Part One: A Comfortable Room
Artemis LaFleur sinks deeper into his overstuffed chair, lost in the sound of waves crashing against the beach. Sunlight streams through the thick-paned window, warming his face, and he closes his eyes as he momentarily loses himself in the comfort of it. The moment stretches into minutes, and the minutes stretch even farther on… until at last, almost regretfully, he opens his eyes.
It’s a trap. He knows it’s a trap, but the knowledge no longer carries the urgency it had in the beginning. Somewhere, in the farthest corners of his mind, he feels a vague stir of obligation, an obligation to resist—but he can’t remember why.
He stares down at the book resting face-down in his lap. He remembers not being able to read it at first, just as he remembers not being able to look out the window. The book had been nothing but blank pages bound in leather, and the window… he frowns, trying to remember what he’d seen when he first looked out the window. Nothing, but a very specific kind of nothing…
The memory eludes him. He shrugs, staring out at the gulls playing in the surf. He can look out the window, now. He can read the books, now. He sighs, contentment and regret mixing together. He puzzles over that regret, recognizing it, unable to remember why it’s there.
He should be doing something. Something other than this. Something important.
“It’s taken hold. Interesting. I expected this to take longer.”
A man sits in a chair on the other side of the window. A dark-haired man, with a face that pulls at old memories. His father’s face, but the man is not his father.
“Given your focus and determination, I expected you to be more restless.” The man smiles softly, staring at him with kind eyes. “I suppose it’s harder to marshal such traits in a prison such as this.”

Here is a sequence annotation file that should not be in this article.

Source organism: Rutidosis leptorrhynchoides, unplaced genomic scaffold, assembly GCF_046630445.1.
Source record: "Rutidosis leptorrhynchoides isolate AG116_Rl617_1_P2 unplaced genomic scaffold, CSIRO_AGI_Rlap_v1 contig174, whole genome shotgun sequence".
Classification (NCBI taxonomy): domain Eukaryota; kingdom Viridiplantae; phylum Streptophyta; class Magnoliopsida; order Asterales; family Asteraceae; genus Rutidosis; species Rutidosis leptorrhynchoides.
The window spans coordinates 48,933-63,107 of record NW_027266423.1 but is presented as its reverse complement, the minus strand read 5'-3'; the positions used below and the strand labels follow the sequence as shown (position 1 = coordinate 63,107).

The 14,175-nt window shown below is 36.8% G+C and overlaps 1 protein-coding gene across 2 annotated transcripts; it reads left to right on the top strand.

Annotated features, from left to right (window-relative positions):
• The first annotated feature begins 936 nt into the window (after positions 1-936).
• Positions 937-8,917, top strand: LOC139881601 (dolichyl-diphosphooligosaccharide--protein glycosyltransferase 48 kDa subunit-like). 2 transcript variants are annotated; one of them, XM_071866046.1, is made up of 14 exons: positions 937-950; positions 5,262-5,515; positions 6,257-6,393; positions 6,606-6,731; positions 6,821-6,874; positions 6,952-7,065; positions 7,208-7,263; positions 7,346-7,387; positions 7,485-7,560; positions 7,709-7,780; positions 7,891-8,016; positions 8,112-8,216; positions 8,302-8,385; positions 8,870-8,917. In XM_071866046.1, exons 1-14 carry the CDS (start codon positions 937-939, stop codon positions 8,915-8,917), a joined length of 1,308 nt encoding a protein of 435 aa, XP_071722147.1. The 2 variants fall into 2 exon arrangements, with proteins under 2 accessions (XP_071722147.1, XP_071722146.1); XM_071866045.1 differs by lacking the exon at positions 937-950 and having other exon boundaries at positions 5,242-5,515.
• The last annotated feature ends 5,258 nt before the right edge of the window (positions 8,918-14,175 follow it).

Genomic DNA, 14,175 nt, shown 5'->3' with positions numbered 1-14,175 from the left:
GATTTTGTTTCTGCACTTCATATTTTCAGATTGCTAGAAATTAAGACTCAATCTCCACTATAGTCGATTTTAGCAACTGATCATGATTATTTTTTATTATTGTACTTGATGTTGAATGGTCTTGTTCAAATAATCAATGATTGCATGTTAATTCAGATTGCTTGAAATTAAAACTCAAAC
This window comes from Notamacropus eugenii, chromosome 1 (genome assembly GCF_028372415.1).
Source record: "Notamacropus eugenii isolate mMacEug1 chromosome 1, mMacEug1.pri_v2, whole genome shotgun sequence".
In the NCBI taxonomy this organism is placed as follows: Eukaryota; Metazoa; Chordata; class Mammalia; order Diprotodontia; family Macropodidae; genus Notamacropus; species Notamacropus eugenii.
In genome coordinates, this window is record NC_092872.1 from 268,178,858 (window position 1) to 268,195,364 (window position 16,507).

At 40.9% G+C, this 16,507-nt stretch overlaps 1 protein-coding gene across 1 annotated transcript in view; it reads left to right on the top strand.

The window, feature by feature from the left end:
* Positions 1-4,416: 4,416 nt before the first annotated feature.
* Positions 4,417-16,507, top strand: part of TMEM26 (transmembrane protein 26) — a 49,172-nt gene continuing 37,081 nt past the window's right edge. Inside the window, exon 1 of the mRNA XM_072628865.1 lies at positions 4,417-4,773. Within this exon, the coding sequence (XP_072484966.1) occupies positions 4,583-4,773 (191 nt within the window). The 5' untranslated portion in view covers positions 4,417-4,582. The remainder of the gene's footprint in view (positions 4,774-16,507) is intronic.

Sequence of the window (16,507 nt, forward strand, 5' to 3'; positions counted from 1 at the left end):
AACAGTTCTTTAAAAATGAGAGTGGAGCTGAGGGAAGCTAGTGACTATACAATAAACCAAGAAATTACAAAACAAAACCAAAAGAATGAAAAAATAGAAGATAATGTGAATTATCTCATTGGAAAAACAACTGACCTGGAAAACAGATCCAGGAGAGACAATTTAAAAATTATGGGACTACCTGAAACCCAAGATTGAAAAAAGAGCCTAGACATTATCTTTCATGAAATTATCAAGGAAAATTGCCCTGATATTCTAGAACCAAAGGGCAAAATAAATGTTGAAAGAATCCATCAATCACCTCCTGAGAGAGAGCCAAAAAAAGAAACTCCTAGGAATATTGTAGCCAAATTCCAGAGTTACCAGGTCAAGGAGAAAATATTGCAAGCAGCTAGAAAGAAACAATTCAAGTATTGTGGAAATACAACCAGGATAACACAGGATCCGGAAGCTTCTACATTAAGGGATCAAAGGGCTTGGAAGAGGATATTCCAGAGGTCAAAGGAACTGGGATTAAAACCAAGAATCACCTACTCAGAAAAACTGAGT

“Yes…” Artemis sighs as he speaks. His gaze drifts back to the window.
“All the little things you want in life.” The man with his father’s face gestures to encompass the room and the window both. “In your lowest moments, when you are the least comfortable, the most irritated, feeling the greatest distress… these are the things you long for. A quiet chair, near a warm window, overlooking the ocean. Tea. A good book.”
“Yes…” Artemis sighs again, and as his breath leaves him he feels a portion of his worry and despair leave as well. These are all the things he would rather being doing than… what did he call it? Saving the world from itself. And now, at last, he is doing them. Why was the other thing so important?
For a moment Artemis remembers being suspended in midair, watching a robed man with a soul of poisonous shadow screaming questions at him as he grows hungrier and thirstier each passing day. He shifts uneasily in his seat, trying to remember what it means. Who is that robed figure? Why was he hanging in the air? Why is the thing he remembers more clearly than anything else—more than the hunger, more than the thirst—an overwhelming resolve to resist? That commitment is the clearest part of the picture. He frowns as he tries, in vain, to find context.
“Some fight left, I see.” The man with his father’s face nods approvingly. “I’m glad to see it. I do regret this—it must be this way, you are far too dangerous to be restrained in a more traditional manner—but I am glad you resist to the end. It’s what you should do. It is what is right. You will not win—it is, alas, only a matter of time until you succumb—but it is right that you refuse to accept it.”
He stands, looking down, gently placing his hand on Artemis’ shoulder.
“I promise you this,” the man with his father’s face says, “and in that most secret place where you are still fighting, I hope you find comfort in it. Some day, you will be released from this prison. Some day, it will be over and done… the die will be cast, and a new world will have risen from the ashes of the old. You will be free. You will find yourself again, and it will be in a world that you have dreamed of for a hundred years. Dreamed, but never achieved. I will do this for you. I will lay that world at your feet.”
Artemis stares up at the man. His jaw tightens. “I…”
The words don’t want to come. He forces them out.
“I… will… stop… you.”
“No,” the man says, voice gentle. “You won’t.”
Artemis’ gaze returns to the window. He listens to the sound of surf crashing on the beach.